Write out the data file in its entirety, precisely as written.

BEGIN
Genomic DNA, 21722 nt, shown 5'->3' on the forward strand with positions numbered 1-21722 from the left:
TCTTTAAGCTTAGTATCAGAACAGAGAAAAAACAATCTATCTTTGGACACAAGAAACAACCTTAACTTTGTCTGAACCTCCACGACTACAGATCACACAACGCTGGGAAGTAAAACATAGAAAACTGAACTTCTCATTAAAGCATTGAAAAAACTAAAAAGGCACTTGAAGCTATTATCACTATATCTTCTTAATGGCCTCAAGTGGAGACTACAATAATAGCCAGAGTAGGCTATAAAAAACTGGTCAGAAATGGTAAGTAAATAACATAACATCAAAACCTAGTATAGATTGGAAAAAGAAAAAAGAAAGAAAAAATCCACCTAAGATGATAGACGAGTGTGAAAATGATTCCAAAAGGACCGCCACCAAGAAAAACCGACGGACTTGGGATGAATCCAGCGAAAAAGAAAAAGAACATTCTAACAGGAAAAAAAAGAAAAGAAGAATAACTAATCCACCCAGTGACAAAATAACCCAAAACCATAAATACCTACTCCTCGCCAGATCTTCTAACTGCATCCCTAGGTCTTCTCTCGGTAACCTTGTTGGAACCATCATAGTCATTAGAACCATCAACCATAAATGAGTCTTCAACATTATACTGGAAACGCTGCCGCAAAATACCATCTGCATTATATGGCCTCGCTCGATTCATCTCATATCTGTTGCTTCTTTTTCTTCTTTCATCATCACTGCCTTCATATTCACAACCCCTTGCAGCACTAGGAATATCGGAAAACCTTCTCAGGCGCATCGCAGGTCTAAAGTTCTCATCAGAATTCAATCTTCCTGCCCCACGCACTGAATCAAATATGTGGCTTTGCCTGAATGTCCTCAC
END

Genomic DNA, 21722 nt, shown 5'->3' on the forward strand with positions numbered 1-21722 from the left:
TCTTTAAGCTTAGTATCAGAACAGAGAAAAAACAATCTATCTTTGGACACAAGAAACAACCTTAACTTTGTCTGAACCTCCACGACTACAGATCACACAACGCTGGGAAGTAAAACATAGAAAACTGAACTTCTCATTAAAGCATTGAAAAAACTAAAAAGGCACTTGAAGCTATTATCACTATATCTTCTTAATGGCCTCAAGTGGAGACTACAATAATAGCCAGAGTAGGCTATAAAAAACTGGTCAGAAATGGTAAGTAAATAACATAACATCAAAACCTAGTATAGATTGGAAAAAGAAAAAAGAAAGAAAAAATCCACCTAAGATGATAGACGAGTGTGAAAATGATTCCAAAAGGACCGCCACCAAGAAAAACCGACGGACTTGGGATGAATCCAGCGAAAAAGAAAAAGAACATTCTAACAGGAAAAAAAAGAAAAGAAGAATAACTAATCCACCCAGTGACAAAATAACCCAAAACCATAAATACCTACTCCTCGCCAGATCTTCTAACTGCATCCCTAGGTCTTCTCTCGGTAACCTTGTTGGAACCATCATAGTCATTAGAACCATCAACCATAAATGAGTCTTCAACATTATACTGGAAACGCTGCCGCAAAATACCATCTGCATTATATGGCCTCGCTCGATTCATCTCATATCTGTTGCTTCTTTTTCTTCTTTCATCATCACTGCCTTCATATTCACAACCCCTTGCAGCACTAGGAATATCGGAAAACCTTCTCAGGCGCATCGCAGGTCTAAAGTTCTCATCAGAATTCAATCTTCCTGCCCCACGCACTGAATCAAATATGTGGCTTTGCCTGAATGTCCTCAC